I’ll admit that making positive change of this nature takes a little time. I’ll also admit that during a few months of behavioral transition, it can be odd, or weird, or tense; but it’s worth it. Okay, then how do we make it happen?

Don’t say that you value candor, show them candor

Making candor work undoubtedly begins with engagement by the boss. That means a few things. First, the team leader must talk about it on occasion. The more you talk about it, the more honest you become about the topic, and, eventually, the more candid your other comments become. On a related note, the boss also has to model the way. Don’t say that you value candor, show them candor! It also means that when you see good examples of this behavior, you thank the person appropriately to reinforce the action.

Next, realize that candor is about being helpful, not negative. To be candid does not mean to be harsh, overly critical, or lacking in supportive tone. It can be associated with those things, but not if you want it to be a long-term conversation catalyst. The idea is to shape what you say constructively. Don’t say, “That idea won’t work.” Instead, try, “Have we considered how the team in legal will react?” Or, “Have we thought through the costs thoroughly?” These examples allow your view (that the idea won’t work) to become more specific and helpful without being ambiguous or unnecessarily critical.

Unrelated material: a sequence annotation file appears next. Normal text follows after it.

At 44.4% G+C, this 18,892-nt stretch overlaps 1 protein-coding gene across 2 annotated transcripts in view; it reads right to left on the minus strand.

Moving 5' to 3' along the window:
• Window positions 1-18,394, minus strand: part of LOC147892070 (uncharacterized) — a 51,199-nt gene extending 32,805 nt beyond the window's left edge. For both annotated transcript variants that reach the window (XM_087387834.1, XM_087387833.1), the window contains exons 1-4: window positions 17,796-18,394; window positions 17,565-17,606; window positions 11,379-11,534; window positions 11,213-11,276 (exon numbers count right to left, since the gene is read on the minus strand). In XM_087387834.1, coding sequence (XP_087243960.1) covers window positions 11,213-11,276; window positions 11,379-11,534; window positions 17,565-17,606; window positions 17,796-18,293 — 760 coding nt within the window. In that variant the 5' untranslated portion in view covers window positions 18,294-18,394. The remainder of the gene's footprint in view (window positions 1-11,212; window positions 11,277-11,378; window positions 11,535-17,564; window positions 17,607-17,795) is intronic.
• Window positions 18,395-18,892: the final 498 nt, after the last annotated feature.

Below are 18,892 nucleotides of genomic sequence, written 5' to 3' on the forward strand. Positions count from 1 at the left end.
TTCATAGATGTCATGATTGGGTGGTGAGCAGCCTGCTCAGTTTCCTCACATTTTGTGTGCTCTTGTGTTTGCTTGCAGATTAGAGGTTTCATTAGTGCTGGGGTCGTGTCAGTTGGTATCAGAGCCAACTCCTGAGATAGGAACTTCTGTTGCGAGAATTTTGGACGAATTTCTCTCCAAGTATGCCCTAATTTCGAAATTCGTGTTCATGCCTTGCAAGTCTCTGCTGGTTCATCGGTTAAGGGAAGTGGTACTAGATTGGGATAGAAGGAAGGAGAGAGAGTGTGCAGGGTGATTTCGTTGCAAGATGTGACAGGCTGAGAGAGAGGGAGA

Testing the water

Next, always remember that effective candor is smartly measured. In the moment, err on saying less instead of more. This is about testing the water to see how your candor is received before offering more. In fact, let’s back up one more step. Before you engage in candid comments, be sure you’ve opened your eyes and ears to examine your conversation partner(s) to ensure the mood feels appropriate for heightened honesty. Candor rocks, but sometimes you’re wise to check it until people seem a little more prepared to accept it.

Candor is a two-way street

Last but not least, for candor to flourish it has to be engaged in a two-way fashion. You’re striving for candid dialogue, not one-way candid comments. Thus, when you speak candidly, you should expect candor in return. So, speak, then pause and allow others to engage. If you’re the boss, be on the lookout for anyone who might be too domineering – including yourself! You have to encourage them while also keeping them in check enough to allow more voices to be heard. Similarly, look for underrepresented voices and ask for their view on occasion.

Candor is one of my favorite examples of something that truly helps us become better yet doesn’t cost a penny. It simply requires a little thoughtfulness and a few well-chosen words. So, don’t forget, the very best teams appreciate civility, but they love candor.

Read previous post:
HRExaminer Radio Executive Conversations Badge Podcast Logo
HRExaminer Radio – Executive Conversations: Episode #338: Christy Whitehead, Chief Talent Economist, ENGAGE Talent

John Sumser speaks with Christy Whitehead, the Chief Talent Economist at ENGAGE Talent. Christy leads the development of the science...